A report out of Military.com notes that House Democrats are aiming to pass legislation that would allow police to confiscate firearms from active duty troops.
The report notes that the legislation would permit civilian police to take the action against any military service members if they are accused of ‘domestic violence.’
California Democratic Rep. Jackie Speier, who chairs the House Armed Services Committee’s subcommittee dedicated to personnel said “Domestic violence is a forgotten crisis in the military, and that’s why I offered an NDAA [National Defense Authorization Act] amendment to ensure that service members have access to military court protective orders that are as strong and enforceable as protective orders issued by civilian courts.”
The report explains that the law as it currently stands means that civilian law enforcement does not enforce military court orders, and commanders have no authority to seize guns from troops if they are kept off base.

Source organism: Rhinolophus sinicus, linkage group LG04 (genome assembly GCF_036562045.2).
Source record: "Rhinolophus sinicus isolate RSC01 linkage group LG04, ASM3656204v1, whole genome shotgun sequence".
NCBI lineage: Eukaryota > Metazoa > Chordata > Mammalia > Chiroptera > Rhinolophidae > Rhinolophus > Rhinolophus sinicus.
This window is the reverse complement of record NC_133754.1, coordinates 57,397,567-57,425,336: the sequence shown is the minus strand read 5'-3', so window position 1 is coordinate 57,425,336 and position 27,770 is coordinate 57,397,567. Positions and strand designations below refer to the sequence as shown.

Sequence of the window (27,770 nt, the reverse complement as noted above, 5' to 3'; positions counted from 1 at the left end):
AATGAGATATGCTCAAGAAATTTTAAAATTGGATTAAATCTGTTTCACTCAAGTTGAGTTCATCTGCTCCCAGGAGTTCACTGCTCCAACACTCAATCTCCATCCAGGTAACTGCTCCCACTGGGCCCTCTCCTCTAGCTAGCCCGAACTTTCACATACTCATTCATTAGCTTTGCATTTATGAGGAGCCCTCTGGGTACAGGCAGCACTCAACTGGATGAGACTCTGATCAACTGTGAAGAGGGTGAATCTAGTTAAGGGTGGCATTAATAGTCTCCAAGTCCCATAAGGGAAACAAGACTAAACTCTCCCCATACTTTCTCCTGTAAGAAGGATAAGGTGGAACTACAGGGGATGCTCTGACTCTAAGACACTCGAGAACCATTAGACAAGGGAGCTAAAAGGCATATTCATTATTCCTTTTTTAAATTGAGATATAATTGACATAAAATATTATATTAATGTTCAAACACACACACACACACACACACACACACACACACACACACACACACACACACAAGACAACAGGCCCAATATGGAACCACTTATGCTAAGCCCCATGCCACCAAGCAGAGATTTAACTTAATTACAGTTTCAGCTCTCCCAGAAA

The Democrat legislation would “create a system for military courts to issue protective orders,” the report notes, adding that “Military court protective orders would be fully recognized by state and local law enforcement under the proposed law.”
Critics of the proposal point out that it is similar to so called ‘red flag’ gun confiscation laws that allow police or family members to petition a court to remove firearms from anyone deemed to be a danger to themselves or others.
Republicans are opposing the move, calling on the leaders of the House and Senate armed services committees to remove the provision from the NDAA, arguing that it “would violate the Second Amendment rights of our nation’s brave service members by allowing military judges and magistrates to issue military court gun confiscation orders.”
Rep. Chip Roy, R-Texas further urged that “Congress should not allow servicemen who are faced with allegations to have their firearms taken away first, and face due process later.”
Last year an almost identical provision in the House version of the NDAA was removed as it progressed to the Senate, which at the time was controlled by Republicans.